Asia Pacific



Much that is written about public diplomacy focuses on Europe and the Muslim world. National news media in the US, headquartered in New York and Washington, equates foreign opinion with approving editorials in The Guardian and large crowds in Berlin. By those criteria, President-elect Barack Obama is wildly popular. Just elect Obama, the thinking goes, and America's public diplomacy problems are solved.

Not quite: The data indicate Obama was never as popular in Asia as in Europe. And it turns out President Bush was never as unpopular in Asia as he was in Europe.

In the aftermath of the Beijing Olympics, there's been much discussion about an increase in China's soft power, not least by Joseph Nye, the originator of the concept. [Link] Nye and others (this writer included) have evaluated China's film industry and U.S.-Chinese co-productions as a strategic asset for the Middle Kingdom. I was discussing the subject recently with a U.S.

November 14, 2007

This article originally appeared on the USC US-China Institute's web magazine US-China Today.

 

 

 

Dear User: Due to the large number of text messages you’ve sent to the opposite sex, creating the worst and their negative influence on society, we have already suspended your text message service. Tomorrow, please bring your wooden stool to the police station to execute moral re-education!
(Translated Chinese Text Message)

 

This article originally appeared in The Huffington Post on September, 20, 2007

Lesson 1: When in China, buy a bike.

In my previous contribution to this site I offered a brief and wide-ranging survey of contemporary Chinese public diplomacy which I described as "work in progress." China's relations with such odious regimes as Zimbabwe, together with its continued intimidation of democratic Taiwan, mean that positive developments, such as its increasingly affable and sensitive attitude towards Japan and its role in defusing nuclear crises in the Korean peninsula, are obscured.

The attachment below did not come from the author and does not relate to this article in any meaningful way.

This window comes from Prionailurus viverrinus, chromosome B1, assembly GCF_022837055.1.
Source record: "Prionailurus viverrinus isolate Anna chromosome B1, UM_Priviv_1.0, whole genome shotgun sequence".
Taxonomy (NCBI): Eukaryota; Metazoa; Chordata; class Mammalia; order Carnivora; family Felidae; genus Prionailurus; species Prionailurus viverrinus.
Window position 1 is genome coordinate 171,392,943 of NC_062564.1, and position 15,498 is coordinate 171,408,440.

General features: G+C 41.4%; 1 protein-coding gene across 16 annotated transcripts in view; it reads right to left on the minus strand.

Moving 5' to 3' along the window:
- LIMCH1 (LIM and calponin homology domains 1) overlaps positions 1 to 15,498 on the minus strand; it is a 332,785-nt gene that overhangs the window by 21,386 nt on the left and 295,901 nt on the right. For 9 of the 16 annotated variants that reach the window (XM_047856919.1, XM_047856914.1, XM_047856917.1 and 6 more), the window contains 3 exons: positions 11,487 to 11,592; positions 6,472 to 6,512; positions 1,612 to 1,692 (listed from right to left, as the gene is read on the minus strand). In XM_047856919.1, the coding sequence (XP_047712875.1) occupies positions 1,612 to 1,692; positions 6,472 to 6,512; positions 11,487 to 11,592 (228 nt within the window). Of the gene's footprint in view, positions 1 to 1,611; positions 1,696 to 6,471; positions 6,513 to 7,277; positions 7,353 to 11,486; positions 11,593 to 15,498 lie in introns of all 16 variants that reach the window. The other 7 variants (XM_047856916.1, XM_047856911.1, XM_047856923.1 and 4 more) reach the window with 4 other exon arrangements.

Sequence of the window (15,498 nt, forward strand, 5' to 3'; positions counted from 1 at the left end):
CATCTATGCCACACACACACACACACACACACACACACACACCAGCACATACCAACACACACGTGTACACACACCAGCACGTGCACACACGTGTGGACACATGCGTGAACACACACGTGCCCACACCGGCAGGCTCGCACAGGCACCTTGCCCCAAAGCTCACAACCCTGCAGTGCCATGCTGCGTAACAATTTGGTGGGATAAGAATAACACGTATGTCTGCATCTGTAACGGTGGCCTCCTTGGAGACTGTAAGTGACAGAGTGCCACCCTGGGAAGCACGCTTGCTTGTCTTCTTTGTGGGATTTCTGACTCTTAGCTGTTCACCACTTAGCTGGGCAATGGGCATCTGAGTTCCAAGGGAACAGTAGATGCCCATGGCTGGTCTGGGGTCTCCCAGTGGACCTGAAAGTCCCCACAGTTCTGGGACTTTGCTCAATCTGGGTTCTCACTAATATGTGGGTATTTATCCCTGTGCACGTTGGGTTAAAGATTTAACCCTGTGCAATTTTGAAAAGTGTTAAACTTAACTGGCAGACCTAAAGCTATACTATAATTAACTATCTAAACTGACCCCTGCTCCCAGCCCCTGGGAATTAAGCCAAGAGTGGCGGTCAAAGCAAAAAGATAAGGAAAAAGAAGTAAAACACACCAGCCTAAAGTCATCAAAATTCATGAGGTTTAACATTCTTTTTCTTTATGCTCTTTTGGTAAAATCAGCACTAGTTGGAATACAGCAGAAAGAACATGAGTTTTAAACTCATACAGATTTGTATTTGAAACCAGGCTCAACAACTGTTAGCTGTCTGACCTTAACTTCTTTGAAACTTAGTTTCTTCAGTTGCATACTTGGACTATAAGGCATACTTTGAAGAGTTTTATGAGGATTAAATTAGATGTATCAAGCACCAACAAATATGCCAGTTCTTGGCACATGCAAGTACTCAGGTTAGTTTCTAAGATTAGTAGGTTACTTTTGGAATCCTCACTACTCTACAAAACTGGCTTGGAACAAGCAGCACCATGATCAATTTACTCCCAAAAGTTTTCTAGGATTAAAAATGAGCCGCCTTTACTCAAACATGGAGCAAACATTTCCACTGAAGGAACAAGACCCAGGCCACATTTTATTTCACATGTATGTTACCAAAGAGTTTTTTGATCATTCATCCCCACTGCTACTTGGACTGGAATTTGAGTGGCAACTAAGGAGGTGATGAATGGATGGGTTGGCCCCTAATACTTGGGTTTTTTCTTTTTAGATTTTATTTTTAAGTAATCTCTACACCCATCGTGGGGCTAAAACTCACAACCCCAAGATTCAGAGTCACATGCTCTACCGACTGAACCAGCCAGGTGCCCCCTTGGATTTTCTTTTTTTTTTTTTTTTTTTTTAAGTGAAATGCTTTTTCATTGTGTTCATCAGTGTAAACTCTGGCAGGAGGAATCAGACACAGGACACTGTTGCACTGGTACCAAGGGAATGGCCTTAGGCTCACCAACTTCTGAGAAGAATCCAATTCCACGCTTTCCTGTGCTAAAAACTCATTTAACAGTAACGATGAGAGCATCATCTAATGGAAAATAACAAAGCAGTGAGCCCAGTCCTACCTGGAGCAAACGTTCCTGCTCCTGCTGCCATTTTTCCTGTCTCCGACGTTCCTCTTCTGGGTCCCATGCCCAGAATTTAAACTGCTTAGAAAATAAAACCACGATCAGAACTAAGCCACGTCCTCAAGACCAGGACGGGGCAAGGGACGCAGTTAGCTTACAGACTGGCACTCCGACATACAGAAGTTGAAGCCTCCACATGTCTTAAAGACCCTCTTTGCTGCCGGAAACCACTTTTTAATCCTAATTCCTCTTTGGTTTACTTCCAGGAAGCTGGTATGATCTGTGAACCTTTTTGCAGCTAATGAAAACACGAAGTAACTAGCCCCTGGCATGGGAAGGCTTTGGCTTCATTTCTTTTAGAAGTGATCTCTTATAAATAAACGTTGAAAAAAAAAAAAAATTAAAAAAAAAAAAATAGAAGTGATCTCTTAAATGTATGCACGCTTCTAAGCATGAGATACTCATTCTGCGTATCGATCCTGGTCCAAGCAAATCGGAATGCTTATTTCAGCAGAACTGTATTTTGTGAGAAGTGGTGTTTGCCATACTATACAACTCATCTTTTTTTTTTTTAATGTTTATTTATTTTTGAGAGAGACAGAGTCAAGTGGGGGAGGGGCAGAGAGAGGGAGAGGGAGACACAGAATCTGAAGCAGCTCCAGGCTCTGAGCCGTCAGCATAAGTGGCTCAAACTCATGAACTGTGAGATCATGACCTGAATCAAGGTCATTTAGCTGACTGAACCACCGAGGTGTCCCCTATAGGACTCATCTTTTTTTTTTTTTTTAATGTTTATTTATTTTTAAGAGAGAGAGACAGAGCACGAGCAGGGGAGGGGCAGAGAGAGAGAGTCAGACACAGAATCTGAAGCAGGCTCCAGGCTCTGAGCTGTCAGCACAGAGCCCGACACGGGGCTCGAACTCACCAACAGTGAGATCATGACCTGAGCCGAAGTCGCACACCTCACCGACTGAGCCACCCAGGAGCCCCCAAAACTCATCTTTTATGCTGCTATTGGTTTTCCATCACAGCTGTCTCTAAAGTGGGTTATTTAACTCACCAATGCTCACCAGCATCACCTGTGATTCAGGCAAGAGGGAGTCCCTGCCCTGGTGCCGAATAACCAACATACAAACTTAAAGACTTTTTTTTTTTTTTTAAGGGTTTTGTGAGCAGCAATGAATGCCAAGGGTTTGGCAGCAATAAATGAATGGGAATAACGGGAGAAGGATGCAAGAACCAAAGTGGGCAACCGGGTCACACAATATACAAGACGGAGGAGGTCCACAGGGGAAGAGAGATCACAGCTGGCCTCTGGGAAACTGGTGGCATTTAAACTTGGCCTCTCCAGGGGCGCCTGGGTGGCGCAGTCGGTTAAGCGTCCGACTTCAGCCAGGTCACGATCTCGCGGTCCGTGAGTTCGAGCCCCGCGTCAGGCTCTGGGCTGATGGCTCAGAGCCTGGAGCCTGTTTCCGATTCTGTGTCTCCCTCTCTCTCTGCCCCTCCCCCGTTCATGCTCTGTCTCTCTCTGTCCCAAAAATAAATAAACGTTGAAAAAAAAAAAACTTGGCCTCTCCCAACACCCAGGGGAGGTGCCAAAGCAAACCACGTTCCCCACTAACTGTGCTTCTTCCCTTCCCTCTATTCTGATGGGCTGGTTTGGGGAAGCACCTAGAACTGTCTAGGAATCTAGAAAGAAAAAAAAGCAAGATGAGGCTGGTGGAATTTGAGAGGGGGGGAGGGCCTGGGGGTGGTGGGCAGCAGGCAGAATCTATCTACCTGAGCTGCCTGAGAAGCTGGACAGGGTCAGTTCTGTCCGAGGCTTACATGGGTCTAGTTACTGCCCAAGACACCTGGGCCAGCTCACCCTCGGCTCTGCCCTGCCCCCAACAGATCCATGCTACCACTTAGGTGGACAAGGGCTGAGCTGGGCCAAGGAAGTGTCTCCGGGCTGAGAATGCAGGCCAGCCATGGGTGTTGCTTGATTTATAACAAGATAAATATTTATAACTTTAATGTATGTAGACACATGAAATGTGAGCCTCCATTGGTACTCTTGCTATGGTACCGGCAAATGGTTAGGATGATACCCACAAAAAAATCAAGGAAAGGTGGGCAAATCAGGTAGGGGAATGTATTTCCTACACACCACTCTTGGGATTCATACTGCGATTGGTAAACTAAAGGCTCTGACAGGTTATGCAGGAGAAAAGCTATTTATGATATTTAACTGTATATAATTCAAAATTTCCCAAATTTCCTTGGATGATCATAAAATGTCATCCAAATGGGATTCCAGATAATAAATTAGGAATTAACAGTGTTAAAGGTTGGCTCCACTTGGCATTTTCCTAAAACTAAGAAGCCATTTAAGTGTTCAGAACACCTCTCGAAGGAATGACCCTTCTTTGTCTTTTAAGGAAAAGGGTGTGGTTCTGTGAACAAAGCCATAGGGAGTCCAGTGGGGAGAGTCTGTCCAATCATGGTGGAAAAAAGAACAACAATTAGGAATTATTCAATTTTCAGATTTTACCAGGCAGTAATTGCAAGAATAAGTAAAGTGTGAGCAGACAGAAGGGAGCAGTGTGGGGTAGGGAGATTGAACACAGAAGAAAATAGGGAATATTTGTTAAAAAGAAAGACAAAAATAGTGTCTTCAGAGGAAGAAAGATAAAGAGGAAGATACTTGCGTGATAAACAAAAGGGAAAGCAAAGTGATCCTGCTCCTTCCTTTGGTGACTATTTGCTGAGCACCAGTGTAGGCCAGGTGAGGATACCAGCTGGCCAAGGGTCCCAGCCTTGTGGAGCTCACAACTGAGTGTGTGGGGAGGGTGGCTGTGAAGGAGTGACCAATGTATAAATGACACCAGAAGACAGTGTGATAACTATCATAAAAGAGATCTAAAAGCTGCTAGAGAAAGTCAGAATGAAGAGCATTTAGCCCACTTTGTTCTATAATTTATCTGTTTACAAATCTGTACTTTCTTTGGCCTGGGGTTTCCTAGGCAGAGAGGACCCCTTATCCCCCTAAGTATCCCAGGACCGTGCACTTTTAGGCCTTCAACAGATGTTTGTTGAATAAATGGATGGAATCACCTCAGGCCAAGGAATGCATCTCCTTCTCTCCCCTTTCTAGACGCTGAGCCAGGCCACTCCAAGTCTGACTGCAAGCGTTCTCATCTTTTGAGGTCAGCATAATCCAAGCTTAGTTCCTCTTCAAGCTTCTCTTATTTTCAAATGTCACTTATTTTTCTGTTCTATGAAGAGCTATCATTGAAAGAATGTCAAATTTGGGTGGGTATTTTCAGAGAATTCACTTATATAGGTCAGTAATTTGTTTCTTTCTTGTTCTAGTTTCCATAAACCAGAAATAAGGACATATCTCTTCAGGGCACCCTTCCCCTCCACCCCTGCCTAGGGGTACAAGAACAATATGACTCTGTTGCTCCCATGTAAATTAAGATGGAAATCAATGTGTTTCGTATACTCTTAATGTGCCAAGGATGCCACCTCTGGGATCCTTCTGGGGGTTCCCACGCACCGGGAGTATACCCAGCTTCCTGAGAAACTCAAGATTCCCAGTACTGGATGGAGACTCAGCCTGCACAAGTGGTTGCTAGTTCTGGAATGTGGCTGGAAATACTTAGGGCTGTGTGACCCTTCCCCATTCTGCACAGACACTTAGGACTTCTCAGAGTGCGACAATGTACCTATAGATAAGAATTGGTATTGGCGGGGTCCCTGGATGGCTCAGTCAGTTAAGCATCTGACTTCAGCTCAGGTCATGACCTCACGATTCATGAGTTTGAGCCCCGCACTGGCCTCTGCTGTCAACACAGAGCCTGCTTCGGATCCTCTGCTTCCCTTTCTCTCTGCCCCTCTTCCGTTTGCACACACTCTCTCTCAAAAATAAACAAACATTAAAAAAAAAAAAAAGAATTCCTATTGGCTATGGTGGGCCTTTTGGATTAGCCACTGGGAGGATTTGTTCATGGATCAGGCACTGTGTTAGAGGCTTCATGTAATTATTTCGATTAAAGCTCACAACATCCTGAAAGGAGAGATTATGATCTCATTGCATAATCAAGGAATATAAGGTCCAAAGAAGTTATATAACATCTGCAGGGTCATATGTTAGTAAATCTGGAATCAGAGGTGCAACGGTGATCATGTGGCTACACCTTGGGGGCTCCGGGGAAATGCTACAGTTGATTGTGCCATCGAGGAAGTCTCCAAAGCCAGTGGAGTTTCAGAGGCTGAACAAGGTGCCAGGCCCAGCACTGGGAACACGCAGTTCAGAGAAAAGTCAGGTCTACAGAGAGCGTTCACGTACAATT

This is the first of what I intend as a series of occasional postings about public diplomacy and soft power in and towards Asia, focusing principally on the People's Republic of China. This site is understandably concerned with western approaches to, and practices of, public diplomacy, especially as they relate to the wars in Iraq and Afghanistan, and the challenges of international terrorism. My aim is to draw attention to non-western perspectives that acknowledge, but are not dominated by, events in the Middle East.

October 9, 2006

Written with Wang Jian.

In December 2005, famed Chinese filmmaker Chen Kaige's latest work "The Promise" opened to tepid reviews from his fellow countrymen. With production costs exceeding $35 million, the film failed to capture the hearts of a traditionally accepting audience. While Chinese have come to expect sub-par films in the past, a more market-driven movie industry seemed to have promise, just not the Promise.

This article is interesting because it demonstrates an increasing Chinese understanding of spin and damage control, something suggesting a more sophisticated style of diplomacy.

From China Daily:

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